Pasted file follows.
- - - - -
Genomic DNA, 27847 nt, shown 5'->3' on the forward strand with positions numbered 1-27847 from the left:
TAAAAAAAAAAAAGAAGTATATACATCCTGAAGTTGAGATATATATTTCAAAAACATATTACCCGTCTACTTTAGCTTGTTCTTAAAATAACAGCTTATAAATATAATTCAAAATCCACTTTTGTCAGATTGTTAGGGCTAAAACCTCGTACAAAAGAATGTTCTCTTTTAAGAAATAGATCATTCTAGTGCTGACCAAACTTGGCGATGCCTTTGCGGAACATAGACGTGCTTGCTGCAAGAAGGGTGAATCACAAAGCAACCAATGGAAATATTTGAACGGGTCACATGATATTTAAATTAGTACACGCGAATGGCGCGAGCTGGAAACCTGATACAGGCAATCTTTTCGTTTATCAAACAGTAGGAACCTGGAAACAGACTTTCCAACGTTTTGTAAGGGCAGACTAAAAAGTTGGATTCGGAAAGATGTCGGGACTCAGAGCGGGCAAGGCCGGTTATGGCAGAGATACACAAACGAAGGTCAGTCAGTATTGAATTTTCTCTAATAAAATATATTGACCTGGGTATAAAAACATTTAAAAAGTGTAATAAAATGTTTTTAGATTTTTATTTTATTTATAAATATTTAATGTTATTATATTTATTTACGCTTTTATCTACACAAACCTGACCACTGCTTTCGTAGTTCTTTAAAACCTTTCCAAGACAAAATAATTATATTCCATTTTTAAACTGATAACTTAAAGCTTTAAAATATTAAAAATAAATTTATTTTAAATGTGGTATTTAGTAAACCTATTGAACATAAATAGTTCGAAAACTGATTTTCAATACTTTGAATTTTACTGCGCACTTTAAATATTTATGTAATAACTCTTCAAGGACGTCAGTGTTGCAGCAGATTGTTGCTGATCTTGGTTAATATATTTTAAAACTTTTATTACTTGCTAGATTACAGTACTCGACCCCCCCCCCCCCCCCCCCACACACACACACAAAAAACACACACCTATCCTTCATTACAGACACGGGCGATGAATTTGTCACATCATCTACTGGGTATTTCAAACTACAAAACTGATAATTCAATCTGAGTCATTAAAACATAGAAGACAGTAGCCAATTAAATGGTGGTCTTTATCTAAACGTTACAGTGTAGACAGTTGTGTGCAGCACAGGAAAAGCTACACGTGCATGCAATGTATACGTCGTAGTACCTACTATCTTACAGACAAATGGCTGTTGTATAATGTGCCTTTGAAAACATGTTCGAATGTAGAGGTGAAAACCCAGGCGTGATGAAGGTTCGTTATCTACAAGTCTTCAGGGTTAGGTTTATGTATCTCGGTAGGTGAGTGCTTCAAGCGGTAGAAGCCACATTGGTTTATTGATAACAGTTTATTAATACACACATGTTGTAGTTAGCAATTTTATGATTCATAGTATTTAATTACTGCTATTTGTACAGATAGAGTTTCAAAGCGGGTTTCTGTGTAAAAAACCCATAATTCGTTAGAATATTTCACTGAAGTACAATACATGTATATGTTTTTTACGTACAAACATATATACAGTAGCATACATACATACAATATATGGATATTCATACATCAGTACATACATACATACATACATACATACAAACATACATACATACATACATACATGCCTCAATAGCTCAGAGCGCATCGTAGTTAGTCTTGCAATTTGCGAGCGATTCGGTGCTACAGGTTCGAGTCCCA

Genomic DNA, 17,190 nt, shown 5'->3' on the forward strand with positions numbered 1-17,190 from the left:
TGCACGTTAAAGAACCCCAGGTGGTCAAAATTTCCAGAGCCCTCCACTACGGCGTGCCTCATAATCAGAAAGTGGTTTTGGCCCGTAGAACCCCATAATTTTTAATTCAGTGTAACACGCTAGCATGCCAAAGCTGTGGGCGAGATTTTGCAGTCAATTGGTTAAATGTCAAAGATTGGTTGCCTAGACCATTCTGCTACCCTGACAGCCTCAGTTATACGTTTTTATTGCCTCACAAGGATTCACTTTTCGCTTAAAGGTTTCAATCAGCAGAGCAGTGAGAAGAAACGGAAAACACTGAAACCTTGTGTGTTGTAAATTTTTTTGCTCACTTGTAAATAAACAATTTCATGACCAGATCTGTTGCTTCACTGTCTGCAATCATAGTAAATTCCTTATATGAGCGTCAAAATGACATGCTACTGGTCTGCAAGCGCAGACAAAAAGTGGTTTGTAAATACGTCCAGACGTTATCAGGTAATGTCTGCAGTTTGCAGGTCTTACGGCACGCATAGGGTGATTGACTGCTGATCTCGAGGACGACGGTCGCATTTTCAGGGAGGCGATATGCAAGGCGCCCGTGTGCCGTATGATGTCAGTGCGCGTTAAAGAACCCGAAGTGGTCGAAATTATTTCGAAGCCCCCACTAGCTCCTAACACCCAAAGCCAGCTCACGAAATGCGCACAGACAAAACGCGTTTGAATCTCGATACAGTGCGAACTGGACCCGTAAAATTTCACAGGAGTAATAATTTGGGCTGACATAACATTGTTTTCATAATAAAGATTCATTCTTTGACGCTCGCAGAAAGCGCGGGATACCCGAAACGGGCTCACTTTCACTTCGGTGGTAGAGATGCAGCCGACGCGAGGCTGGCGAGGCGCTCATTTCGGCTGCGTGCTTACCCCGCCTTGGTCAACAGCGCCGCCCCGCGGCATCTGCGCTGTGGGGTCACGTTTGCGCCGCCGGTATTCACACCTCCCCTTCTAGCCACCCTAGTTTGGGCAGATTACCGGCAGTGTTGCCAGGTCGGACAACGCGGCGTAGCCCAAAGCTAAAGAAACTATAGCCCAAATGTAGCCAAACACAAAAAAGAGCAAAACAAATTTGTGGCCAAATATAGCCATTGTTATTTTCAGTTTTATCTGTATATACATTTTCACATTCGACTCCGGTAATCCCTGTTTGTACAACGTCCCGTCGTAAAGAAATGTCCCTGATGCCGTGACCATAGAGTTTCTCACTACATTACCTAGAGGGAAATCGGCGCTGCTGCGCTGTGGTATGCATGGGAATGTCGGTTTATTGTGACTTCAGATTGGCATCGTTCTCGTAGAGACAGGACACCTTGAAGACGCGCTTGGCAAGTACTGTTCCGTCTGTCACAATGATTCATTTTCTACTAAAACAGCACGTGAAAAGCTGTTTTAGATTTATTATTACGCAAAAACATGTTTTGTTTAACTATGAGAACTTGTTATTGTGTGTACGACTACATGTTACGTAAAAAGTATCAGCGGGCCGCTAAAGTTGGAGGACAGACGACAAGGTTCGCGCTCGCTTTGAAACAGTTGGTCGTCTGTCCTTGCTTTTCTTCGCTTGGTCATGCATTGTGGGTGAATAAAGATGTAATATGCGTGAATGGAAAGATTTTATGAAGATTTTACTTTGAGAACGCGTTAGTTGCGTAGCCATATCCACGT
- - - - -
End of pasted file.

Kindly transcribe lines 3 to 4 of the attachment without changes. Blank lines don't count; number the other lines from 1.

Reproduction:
Genomic DNA, 17,190 nt, shown 5'->3' on the forward strand with positions numbered 1-17,190 from the left:
TGCACGTTAAAGAACCCCAGGTGGTCAAAATTTCCAGAGCCCTCCACTACGGCGTGCCTCATAATCAGAAAGTGGTTTTGGCCCGTAGAACCCCATAATTTTTAATTCAGTGTAACACGCTAGCATGCCAAAGCTGTGGGCGAGATTTTGCAGTCAATTGGTTAAATGTCAAAGATTGGTTGCCTAGACCATTCTGCTACCCTGACAGCCTCAGTTATACGTTTTTATTGCCTCACAAGGATTCACTTTTCGCTTAAAGGTTTCAATCAGCAGAGCAGTGAGAAGAAACGGAAAACACTGAAACCTTGTGTGTTGTAAATTTTTTTGCTCACTTGTAAATAAACAATTTCATGACCAGATCTGTTGCTTCACTGTCTGCAATCATAGTAAATTCCTTATATGAGCGTCAAAATGACATGCTACTGGTCTGCAAGCGCAGACAAAAAGTGGTTTGTAAATACGTCCAGACGTTATCAGGTAATGTCTGCAGTTTGCAGGTCTTACGGCACGCATAGGGTGATTGACTGCTGATCTCGAGGACGACGGTCGCATTTTCAGGGAGGCGATATGCAAGGCGCCCGTGTGCCGTATGATGTCAGTGCGCGTTAAAGAACCCGAAGTGGTCGAAATTATTTCGAAGCCCCCACTAGCTCCTAACACCCAAAGCCAGCTCACGAAATGCGCACAGACAAAACGCGTTTGAATCTCGATACAGTGCGAACTGGACCCGTAAAATTTCACAGGAGTAATAATTTGGGCTGACATAACATTGTTTTCATAATAAAGATTCATTCTTTGACGCTCGCAGAAAGCGCGGGATACCCGAAACGGGCTCACTTTCACTTCGGTGGTAGAGATGCAGCCGACGCGAGGCTGGCGAGGCGCTCATTTCGGCTGCGTGCTTACCCCGCCTTGGTCAACAGCGCCGCCCCGCGGCATCTGCGCTGTGGGGTCACGTTTGCGCCGCCGGTATTCACACCTCCCCTTCTAGCCACCCTAGTTTGGGCAGATTACCGGCAGTGTTGCCAGGTCGGACAACGCGGCGTAGCCCAAAGCTAAAGAAACTATAGCCCAAATGTAGCCAAACACAAAAAAGAGCAAAACAAATTTGTGGCCAAATATAGCCATTGTTATTTTCAGTTTTATCTGTATATACATTTTCACATTCGACTCCGGTAATCCCTGTTTGTACAACGTCCCGTCGTAAAGAAATGTCCCTGATGCCGTGACCATAGAGTTTCTCACTACATTACCTAGAGGGAAATCGGCGCTGCTGCGCTGTGGTATGCATGGGAATGTCGGTTTATTGTGACTTCAGATTGGCATCGTTCTCGTAGAGACAGGACACCTTGAAGACGCGCTTGGCAAGTACTGTTCCGTCTGTCACAATGATTCATTTTCTACTAAAACAGCACGTGAAAAGCTGTTTTAGATTTATTATTACGCAAAAACATGTTTTGTTTAACTATGAGAACTTGTTATTGTGTGTACGACTACATGTTACGTAAAAAGTATCAGCGGGCCGCTAAAGTTGGAGGACAGACGACAAGGTTCGCGCTCGCTTTGAAACAGTTGGTCGTCTGTCCTTGCTTTTCTTCGCTTGGTCATGCATTGTGGGTGAATAAAGATGTAATATGCGTGAATGGAAAGATTTTATGAAGATTTTACTTTGAGAACGCGTTAGTTGCGTAGCCATATCCACGT